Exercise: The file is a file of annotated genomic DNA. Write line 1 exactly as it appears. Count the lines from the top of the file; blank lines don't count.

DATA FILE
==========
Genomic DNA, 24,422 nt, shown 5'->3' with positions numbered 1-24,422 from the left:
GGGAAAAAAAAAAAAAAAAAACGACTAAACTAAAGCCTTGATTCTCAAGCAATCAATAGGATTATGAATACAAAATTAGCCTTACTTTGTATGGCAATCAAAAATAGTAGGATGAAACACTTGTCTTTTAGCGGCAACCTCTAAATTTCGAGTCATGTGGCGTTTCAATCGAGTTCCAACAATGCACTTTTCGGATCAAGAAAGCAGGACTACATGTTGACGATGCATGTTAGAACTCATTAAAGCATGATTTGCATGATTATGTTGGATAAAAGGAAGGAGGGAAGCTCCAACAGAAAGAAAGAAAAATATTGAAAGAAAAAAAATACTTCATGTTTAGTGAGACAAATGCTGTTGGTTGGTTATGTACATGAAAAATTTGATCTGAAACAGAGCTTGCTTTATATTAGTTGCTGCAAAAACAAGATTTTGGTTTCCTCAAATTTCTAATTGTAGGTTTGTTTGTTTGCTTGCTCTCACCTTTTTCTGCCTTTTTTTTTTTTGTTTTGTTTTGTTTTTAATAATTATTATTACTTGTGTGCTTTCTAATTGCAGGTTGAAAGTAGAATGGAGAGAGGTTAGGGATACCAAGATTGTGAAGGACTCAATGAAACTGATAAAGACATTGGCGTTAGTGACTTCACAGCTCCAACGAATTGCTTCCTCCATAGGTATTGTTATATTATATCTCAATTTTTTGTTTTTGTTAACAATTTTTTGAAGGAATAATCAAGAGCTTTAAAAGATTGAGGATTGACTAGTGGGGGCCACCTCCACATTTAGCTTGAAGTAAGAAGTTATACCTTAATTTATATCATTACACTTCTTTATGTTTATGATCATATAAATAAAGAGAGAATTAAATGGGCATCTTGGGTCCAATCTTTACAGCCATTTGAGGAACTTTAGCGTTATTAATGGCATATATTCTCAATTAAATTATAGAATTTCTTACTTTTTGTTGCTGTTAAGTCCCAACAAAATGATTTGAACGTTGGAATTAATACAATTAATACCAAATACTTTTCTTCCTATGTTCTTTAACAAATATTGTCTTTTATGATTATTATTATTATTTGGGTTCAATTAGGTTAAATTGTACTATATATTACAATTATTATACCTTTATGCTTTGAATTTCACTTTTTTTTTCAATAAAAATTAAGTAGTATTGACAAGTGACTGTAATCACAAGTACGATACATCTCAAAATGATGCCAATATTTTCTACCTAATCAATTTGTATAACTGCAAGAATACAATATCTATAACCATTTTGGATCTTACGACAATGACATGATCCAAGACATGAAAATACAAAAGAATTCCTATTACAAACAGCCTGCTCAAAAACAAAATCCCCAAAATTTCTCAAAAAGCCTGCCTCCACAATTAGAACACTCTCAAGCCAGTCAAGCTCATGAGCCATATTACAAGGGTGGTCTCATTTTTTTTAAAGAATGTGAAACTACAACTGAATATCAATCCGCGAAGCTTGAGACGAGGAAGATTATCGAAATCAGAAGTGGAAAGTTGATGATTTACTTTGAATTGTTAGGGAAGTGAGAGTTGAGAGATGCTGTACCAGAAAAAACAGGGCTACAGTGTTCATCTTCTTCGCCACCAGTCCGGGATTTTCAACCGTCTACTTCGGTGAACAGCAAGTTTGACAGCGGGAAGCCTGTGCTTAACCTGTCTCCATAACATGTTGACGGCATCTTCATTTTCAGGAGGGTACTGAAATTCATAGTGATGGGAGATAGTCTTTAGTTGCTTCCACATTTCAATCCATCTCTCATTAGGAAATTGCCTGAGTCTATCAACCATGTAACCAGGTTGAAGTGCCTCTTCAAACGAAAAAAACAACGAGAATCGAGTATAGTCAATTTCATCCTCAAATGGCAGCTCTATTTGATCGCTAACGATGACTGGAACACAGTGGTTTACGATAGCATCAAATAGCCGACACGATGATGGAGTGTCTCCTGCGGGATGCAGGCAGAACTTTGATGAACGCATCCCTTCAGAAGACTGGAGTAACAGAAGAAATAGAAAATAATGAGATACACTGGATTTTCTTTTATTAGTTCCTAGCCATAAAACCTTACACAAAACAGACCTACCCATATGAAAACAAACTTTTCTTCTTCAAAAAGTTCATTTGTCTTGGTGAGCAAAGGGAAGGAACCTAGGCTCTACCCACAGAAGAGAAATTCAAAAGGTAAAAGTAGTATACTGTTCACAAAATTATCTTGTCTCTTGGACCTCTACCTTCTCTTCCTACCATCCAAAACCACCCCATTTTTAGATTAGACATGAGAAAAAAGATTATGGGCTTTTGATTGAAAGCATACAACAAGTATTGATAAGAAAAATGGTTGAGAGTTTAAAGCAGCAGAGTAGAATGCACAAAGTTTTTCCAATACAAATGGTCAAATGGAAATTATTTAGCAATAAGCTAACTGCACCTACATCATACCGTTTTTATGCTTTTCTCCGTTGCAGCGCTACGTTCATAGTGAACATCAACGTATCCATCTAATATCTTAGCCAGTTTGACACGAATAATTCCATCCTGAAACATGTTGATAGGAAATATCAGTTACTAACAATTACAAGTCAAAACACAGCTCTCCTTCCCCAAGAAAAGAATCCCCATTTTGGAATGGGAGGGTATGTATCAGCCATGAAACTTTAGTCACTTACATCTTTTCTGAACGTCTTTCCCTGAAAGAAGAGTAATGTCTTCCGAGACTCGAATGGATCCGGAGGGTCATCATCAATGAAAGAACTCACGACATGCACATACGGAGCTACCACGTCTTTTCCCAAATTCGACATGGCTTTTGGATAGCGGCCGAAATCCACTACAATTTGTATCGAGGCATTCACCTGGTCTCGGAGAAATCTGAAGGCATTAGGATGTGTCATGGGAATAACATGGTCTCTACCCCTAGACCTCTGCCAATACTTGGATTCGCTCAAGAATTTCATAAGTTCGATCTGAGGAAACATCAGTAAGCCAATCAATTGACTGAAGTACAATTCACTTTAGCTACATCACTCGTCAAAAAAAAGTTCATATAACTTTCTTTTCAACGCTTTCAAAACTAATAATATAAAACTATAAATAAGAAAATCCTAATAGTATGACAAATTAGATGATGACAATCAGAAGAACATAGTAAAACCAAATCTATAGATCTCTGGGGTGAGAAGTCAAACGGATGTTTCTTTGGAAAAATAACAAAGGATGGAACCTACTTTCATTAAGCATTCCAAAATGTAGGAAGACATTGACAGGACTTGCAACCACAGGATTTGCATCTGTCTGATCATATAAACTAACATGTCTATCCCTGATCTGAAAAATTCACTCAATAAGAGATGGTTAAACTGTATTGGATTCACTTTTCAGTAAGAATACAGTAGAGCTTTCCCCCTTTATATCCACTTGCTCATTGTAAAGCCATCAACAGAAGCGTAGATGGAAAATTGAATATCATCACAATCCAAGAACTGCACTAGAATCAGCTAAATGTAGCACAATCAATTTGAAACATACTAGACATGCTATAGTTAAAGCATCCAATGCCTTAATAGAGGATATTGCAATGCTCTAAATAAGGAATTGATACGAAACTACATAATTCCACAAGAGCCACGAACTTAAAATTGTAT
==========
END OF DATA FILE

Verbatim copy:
Genomic DNA, 24,422 nt, shown 5'->3' with positions numbered 1-24,422 from the left: